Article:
Friday, 18 September 2009
Is Lloyds, as Robert Peston suggests, really acting on the instructions of its shareholders in trying to withdraw from GAPS (the Government Asset Protection Scheme)?
Or is it, as seems more likely, trying to give its management more power?
The EU and Treasury intervention that he refers to will restrict the freedom of Lloyds executives to hang onto the empire they've built; and incidentally, to set their own pay and credit policies.
Selling off the Halifax branches might well be in the interest of Lloyds shareholders if not in the interests of the board.
What's more: if the government does wish to make more credit available to UK businesses and consumers, one way to do it is to make sure banks have lots of capital available to support lending. If Lloyds really can raise £20 billion of new capital, wouldn't it be better if that can support £100 billion of new lending, rather than just replacing the GAPS scheme without increasing loan capacity at all?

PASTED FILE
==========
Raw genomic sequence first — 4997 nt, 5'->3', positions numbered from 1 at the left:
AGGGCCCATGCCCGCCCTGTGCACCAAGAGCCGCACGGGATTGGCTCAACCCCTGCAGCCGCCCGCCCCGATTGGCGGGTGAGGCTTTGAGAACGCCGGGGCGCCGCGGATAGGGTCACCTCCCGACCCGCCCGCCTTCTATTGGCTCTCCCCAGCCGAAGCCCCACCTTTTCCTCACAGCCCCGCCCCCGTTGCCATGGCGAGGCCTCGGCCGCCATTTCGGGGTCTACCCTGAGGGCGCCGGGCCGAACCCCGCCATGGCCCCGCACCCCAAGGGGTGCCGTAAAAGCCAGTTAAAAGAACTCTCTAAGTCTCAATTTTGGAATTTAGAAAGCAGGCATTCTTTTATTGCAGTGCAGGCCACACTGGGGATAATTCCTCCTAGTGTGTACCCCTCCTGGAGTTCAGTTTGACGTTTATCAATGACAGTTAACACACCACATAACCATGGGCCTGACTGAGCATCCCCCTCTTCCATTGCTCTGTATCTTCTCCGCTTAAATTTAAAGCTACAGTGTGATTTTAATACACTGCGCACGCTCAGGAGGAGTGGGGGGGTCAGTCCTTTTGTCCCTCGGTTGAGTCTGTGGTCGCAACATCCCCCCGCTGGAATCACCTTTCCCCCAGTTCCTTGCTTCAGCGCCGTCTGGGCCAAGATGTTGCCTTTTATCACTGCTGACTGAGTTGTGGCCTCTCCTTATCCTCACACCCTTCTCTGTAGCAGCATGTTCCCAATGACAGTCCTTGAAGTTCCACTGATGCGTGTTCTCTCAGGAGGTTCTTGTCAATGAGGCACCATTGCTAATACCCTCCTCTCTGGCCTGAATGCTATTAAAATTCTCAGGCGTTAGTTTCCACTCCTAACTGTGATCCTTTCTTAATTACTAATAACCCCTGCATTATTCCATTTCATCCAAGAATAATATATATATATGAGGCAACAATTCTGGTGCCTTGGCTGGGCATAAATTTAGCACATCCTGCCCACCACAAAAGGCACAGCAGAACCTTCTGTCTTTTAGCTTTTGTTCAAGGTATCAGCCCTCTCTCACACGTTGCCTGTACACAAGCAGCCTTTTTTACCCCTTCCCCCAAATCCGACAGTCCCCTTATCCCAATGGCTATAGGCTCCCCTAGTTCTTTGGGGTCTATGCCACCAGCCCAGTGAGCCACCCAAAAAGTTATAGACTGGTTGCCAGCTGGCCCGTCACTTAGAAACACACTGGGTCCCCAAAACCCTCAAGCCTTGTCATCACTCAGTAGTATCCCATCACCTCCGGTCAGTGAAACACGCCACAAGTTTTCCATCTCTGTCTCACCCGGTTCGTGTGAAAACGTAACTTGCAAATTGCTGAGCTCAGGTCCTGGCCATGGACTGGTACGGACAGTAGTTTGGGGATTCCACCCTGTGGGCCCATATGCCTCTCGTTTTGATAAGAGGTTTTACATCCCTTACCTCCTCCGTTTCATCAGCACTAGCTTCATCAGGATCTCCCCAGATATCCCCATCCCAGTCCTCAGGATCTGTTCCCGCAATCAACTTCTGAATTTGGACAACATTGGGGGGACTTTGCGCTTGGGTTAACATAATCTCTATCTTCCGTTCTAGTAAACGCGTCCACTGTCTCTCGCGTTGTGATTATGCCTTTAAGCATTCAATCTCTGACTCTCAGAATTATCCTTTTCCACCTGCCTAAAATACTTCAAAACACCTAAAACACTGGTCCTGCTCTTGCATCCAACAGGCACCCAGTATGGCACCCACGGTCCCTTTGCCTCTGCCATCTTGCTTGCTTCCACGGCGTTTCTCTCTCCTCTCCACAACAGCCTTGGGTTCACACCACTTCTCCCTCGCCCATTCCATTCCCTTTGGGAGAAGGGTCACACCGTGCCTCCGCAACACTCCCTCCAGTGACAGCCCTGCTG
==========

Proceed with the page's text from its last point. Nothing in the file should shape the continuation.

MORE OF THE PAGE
With the economy in the fragile state it's in, this cannot be a good move for the state and probably not for Lloyds shareholders either.
This sort of power structure and incentive, much more than the details of pay and bonuses, is the real problem with the governance of banks in the UK.